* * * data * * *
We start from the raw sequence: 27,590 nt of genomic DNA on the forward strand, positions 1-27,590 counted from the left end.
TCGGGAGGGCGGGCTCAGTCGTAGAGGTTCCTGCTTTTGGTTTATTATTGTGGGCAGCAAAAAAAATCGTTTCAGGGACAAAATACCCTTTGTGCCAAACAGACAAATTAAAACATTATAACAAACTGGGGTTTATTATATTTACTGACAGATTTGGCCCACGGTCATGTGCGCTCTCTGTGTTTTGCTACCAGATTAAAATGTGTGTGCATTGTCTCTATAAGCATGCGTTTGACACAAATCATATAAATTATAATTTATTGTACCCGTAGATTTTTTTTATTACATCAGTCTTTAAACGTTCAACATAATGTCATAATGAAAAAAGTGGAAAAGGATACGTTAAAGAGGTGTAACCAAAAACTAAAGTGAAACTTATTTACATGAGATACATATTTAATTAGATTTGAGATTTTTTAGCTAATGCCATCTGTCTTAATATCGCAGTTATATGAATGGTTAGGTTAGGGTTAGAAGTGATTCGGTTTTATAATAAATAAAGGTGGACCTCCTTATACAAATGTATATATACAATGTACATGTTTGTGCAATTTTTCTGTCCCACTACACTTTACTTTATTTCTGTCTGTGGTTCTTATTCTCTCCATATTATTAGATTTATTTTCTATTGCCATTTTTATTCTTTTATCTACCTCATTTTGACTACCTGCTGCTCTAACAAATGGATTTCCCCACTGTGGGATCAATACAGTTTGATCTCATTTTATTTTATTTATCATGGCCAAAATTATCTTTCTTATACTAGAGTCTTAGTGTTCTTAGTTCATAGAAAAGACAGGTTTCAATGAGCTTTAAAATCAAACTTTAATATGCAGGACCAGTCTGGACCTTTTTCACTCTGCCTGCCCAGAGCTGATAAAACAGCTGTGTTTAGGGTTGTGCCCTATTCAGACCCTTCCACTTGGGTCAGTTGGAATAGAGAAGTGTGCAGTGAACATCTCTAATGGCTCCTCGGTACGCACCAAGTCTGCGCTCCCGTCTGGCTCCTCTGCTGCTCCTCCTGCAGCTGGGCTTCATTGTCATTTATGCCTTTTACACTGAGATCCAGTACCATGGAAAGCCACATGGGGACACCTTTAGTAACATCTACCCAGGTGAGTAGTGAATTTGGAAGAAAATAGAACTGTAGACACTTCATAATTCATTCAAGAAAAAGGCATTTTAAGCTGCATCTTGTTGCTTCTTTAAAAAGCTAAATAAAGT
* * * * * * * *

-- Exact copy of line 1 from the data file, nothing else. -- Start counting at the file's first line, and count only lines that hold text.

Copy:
We start from the raw sequence: 27,590 nt of genomic DNA on the forward strand, positions 1-27,590 counted from the left end.